10. How interesting, Linda! I had never really given thought to the cost of telegraphs but they were certainly quite costly! I’m like you, how did someone become an operator and learn to send messages? I can’t wait to find out how you weave this information into your writing!!

  11. Hi DeWanna………Thanks for stopping by. This is great. Always nice to see an old friend. I should’ve remembered that you wrote a story about this. I had forgotten “Small Blessings.” I’m going to have to download that into my Kindle and read it again. The telegraph industry is so fascinating. I’m going to have to do more to incorporate it into my stories.

    I hope your day is a special one. I LOVE your new historical that you’re writing!

  12. Hi Britney……….I’m so glad you enjoyed my blog. I had fun finding all this stuff. I always enjoy learning things about the old west. It was an exciting time because of all the new inventions and things.

    Take care and have a great day!

  13. Very interesting post! I loved what Dewanna posted about how her hero and heroine met and exchanged messages on the telegraph line…much like on-line dating. 🙂 We have definitely come a long way!!

  14. Linda, this is so interesting. I had no idea it cost $1 per word! I can’t even imagine. So telegraphs were for the very rich, for sure! Thanks for such an informative, interesting post–I really enjoyed it. Love your book covers, BTW!
    Hugs,
    Cheryl

  15. Hi Miss Jan……..Love seeing you on here, sister. Glad you enjoyed my blog. It was pretty interesting stuff. I love learning about all these little things that I never thought of before. I’m really glad to be walking this journey with you on THE CONVICT AND THE ROSE. It’s wonderful!

  16. Hi Cheryl……..I’m glad you enjoyed my subject. It wasn’t difficult to become engrossed when I ran across this stuff about the telegraph. Little tidbits I never knew. It’ll we great putting them in a story.

    Thanks for the compliment on my new book covers. I think they turned out really well.

  17. As always an interesting post, Linda. Seven dollars a for 10 words, that’s highway robbery.

  18. Thanks for the interesting post. I didn’t realize it was so expensive to send a telegram back then. I have no idea what it costs now. I sent one back in 1972, but it was through the Red Cross and I have no idea how much it cost then.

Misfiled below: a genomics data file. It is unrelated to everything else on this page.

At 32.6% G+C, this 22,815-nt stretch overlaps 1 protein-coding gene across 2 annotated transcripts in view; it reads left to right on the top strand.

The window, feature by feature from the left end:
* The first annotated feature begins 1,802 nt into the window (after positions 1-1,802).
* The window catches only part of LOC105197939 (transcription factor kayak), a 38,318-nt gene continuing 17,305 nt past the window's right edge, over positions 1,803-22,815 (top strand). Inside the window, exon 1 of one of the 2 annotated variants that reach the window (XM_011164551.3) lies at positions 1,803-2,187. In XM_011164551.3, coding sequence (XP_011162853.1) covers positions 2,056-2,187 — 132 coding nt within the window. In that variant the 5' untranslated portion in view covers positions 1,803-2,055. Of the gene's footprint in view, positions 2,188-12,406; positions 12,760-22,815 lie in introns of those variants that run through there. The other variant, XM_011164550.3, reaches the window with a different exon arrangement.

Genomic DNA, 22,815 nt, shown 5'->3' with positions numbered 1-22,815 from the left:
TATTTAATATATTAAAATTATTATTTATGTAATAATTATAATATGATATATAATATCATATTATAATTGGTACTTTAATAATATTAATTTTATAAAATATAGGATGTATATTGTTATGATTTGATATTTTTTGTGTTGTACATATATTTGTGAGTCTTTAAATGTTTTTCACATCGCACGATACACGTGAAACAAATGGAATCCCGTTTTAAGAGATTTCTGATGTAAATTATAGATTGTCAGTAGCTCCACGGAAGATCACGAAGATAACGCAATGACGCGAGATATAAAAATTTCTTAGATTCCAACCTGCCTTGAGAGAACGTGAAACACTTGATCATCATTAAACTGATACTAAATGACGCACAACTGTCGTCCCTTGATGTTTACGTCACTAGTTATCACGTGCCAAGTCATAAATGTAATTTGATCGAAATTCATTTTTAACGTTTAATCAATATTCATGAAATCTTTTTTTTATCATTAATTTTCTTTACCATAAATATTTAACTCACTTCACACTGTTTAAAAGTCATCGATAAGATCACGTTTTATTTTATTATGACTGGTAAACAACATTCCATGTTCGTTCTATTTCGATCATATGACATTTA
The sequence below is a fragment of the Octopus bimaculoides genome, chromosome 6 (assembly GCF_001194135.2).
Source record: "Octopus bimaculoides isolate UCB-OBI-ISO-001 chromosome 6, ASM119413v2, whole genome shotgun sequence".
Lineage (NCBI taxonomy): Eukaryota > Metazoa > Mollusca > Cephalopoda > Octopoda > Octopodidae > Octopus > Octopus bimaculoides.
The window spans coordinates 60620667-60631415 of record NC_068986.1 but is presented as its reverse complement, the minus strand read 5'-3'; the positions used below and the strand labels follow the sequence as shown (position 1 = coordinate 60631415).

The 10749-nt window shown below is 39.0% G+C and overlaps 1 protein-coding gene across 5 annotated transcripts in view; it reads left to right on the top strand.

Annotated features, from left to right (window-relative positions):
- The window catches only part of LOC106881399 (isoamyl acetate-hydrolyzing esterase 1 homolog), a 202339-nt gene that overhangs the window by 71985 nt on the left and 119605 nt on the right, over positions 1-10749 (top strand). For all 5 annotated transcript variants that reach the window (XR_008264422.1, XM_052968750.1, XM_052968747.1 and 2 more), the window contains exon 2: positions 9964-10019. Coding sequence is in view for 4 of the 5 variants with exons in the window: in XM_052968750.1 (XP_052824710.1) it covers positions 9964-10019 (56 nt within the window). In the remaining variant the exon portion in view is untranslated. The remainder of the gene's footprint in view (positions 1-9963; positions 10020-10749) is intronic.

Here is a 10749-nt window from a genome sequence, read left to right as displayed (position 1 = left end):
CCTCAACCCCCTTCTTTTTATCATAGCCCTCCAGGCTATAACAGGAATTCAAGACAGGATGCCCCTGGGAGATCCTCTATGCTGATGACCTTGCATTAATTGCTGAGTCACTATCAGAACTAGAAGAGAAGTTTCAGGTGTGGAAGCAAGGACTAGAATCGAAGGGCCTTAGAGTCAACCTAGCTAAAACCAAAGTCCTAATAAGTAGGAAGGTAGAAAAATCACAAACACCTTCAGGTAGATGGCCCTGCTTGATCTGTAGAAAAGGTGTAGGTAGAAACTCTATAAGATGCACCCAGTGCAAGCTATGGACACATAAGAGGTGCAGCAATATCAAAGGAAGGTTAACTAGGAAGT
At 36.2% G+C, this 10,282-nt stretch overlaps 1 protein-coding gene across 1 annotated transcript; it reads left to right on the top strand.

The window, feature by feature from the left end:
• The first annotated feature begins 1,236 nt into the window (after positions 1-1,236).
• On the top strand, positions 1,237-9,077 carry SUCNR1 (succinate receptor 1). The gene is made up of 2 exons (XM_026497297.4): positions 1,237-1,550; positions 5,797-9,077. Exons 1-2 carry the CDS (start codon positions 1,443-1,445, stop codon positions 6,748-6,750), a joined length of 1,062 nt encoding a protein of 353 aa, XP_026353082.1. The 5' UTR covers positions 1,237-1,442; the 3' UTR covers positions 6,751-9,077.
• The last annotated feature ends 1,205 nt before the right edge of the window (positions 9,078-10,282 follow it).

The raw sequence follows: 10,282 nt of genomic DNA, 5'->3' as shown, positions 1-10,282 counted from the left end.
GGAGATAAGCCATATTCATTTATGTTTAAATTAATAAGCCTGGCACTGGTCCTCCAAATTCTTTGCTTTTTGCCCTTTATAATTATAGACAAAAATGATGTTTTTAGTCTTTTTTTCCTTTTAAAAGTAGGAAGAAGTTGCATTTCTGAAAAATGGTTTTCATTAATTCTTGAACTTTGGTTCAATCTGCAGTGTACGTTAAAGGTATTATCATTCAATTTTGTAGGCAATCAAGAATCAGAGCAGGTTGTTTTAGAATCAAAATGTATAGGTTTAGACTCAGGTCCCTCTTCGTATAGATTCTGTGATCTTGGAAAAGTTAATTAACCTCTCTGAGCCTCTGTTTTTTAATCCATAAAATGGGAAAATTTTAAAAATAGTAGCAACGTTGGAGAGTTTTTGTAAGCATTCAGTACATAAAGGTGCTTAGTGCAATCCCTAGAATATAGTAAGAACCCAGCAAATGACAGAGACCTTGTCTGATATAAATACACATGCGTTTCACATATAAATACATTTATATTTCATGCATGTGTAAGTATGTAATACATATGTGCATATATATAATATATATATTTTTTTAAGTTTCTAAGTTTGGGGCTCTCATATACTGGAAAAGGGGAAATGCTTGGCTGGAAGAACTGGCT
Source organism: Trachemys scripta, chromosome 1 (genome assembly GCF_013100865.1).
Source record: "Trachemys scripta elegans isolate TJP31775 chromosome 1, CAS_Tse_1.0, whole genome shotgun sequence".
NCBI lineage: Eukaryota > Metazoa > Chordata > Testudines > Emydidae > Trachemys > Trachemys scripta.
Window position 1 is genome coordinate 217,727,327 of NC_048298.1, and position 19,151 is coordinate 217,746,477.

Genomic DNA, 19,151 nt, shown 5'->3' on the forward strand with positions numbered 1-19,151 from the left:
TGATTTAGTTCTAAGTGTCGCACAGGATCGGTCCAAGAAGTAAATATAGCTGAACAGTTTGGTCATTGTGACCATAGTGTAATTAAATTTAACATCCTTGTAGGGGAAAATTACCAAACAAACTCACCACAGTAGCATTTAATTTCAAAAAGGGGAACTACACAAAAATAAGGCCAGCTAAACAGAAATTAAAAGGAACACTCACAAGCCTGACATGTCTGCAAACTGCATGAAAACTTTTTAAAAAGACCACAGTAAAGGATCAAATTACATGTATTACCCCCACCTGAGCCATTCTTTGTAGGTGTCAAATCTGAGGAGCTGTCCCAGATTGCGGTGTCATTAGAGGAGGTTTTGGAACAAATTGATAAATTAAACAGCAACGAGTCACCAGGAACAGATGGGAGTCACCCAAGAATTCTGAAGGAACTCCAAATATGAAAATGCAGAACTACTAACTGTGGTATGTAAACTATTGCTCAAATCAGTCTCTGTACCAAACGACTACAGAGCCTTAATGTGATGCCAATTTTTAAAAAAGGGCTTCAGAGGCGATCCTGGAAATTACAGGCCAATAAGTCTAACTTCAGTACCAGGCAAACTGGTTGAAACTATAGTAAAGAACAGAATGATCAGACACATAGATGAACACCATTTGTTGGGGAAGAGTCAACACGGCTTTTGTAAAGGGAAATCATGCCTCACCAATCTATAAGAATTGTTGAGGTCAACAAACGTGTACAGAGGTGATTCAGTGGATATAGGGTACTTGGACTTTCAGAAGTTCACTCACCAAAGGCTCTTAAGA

We take the ease with which we communicate with each other for granted. I doubt many teens can imagine what it was like not to have cell phones at the ready. Even the much maligned Postal Service is a bargain. I was overseas with the Peace Corps and mail and phone service was questionable. There was one phone in town and you had to arrange days ahead of time to use it. If you were expecting a call, it all had to be arranged by mail ahead of time, so you would be there. Mail was iffy. I got few packages from home, but those I did had been opened and items were missing. It is a bargain to mail here in the US. We mailed a postcard home from the Caribbean this past year and it cost $1.35 US to mail it. It took two months to get here. Our service here in the US may not be perfect, but it is better than most.

  19. Women were often hired as telegraphers because Western Union figured they were cheaper labor!

  20. Hi Linda- chiming in late to say I loved your blog today!!
    It’s amazing to see pricing from the old west and compare them to now. But I didn’t realize sending a wire cost so much money back then? Wow. And yes, the internet would be a lonely place if they started charging us for it.